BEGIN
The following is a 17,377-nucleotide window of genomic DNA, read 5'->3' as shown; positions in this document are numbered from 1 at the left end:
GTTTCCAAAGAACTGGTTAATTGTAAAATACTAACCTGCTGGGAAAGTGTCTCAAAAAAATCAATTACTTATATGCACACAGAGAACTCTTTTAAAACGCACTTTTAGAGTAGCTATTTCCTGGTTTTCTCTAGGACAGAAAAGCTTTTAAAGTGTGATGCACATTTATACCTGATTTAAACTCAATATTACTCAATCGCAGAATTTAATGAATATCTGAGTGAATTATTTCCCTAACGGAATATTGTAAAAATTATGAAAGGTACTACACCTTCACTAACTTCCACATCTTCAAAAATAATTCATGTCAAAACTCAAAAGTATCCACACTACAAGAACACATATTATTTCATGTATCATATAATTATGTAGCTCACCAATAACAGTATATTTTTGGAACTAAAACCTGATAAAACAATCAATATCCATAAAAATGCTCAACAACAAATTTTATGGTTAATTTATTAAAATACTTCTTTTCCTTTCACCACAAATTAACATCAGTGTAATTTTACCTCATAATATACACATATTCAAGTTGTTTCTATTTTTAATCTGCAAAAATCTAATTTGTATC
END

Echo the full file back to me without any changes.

The following is a 17,377-nucleotide window of genomic DNA, read 5'->3' as shown; positions in this document are numbered from 1 at the left end:
GTTTCCAAAGAACTGGTTAATTGTAAAATACTAACCTGCTGGGAAAGTGTCTCAAAAAAATCAATTACTTATATGCACACAGAGAACTCTTTTAAAACGCACTTTTAGAGTAGCTATTTCCTGGTTTTCTCTAGGACAGAAAAGCTTTTAAAGTGTGATGCACATTTATACCTGATTTAAACTCAATATTACTCAATCGCAGAATTTAATGAATATCTGAGTGAATTATTTCCCTAACGGAATATTGTAAAAATTATGAAAGGTACTACACCTTCACTAACTTCCACATCTTCAAAAATAATTCATGTCAAAACTCAAAAGTATCCACACTACAAGAACACATATTATTTCATGTATCATATAATTATGTAGCTCACCAATAACAGTATATTTTTGGAACTAAAACCTGATAAAACAATCAATATCCATAAAAATGCTCAACAACAAATTTTATGGTTAATTTATTAAAATACTTCTTTTCCTTTCACCACAAATTAACATCAGTGTAATTTTACCTCATAATATACACATATTCAAGTTGTTTCTATTTTTAATCTGCAAAAATCTAATTTGTATC